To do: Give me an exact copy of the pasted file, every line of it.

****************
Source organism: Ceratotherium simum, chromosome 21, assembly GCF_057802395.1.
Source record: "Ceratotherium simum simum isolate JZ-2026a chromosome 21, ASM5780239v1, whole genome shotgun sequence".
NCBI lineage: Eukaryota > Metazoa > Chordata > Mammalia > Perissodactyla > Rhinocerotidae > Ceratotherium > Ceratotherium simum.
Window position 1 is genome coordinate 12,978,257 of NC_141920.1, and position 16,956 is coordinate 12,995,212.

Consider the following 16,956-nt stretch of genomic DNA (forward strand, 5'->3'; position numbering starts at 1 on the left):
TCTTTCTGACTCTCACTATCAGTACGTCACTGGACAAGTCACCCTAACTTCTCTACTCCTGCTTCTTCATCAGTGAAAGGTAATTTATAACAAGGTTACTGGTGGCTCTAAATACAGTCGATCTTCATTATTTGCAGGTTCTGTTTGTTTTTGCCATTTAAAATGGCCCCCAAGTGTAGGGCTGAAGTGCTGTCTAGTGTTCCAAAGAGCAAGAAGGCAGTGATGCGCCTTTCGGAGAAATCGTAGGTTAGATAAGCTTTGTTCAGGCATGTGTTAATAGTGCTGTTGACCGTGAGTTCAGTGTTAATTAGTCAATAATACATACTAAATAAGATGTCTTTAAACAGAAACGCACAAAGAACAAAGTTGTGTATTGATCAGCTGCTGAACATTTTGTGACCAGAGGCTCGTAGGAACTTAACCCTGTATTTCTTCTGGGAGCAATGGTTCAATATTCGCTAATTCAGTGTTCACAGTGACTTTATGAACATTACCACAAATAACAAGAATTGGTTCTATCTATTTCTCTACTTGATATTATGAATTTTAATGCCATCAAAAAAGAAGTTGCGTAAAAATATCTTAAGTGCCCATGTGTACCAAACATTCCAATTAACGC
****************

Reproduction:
Source organism: Ceratotherium simum, chromosome 21, assembly GCF_057802395.1.
Source record: "Ceratotherium simum simum isolate JZ-2026a chromosome 21, ASM5780239v1, whole genome shotgun sequence".
NCBI lineage: Eukaryota > Metazoa > Chordata > Mammalia > Perissodactyla > Rhinocerotidae > Ceratotherium > Ceratotherium simum.
Window position 1 is genome coordinate 12,978,257 of NC_141920.1, and position 16,956 is coordinate 12,995,212.

Consider the following 16,956-nt stretch of genomic DNA (forward strand, 5'->3'; position numbering starts at 1 on the left):
TCTTTCTGACTCTCACTATCAGTACGTCACTGGACAAGTCACCCTAACTTCTCTACTCCTGCTTCTTCATCAGTGAAAGGTAATTTATAACAAGGTTACTGGTGGCTCTAAATACAGTCGATCTTCATTATTTGCAGGTTCTGTTTGTTTTTGCCATTTAAAATGGCCCCCAAGTGTAGGGCTGAAGTGCTGTCTAGTGTTCCAAAGAGCAAGAAGGCAGTGATGCGCCTTTCGGAGAAATCGTAGGTTAGATAAGCTTTGTTCAGGCATGTGTTAATAGTGCTGTTGACCGTGAGTTCAGTGTTAATTAGTCAATAATACATACTAAATAAGATGTCTTTAAACAGAAACGCACAAAGAACAAAGTTGTGTATTGATCAGCTGCTGAACATTTTGTGACCAGAGGCTCGTAGGAACTTAACCCTGTATTTCTTCTGGGAGCAATGGTTCAATATTCGCTAATTCAGTGTTCACAGTGACTTTATGAACATTACCACAAATAACAAGAATTGGTTCTATCTATTTCTCTACTTGATATTATGAATTTTAATGCCATCAAAAAAGAAGTTGCGTAAAAATATCTTAAGTGCCCATGTGTACCAAACATTCCAATTAACGC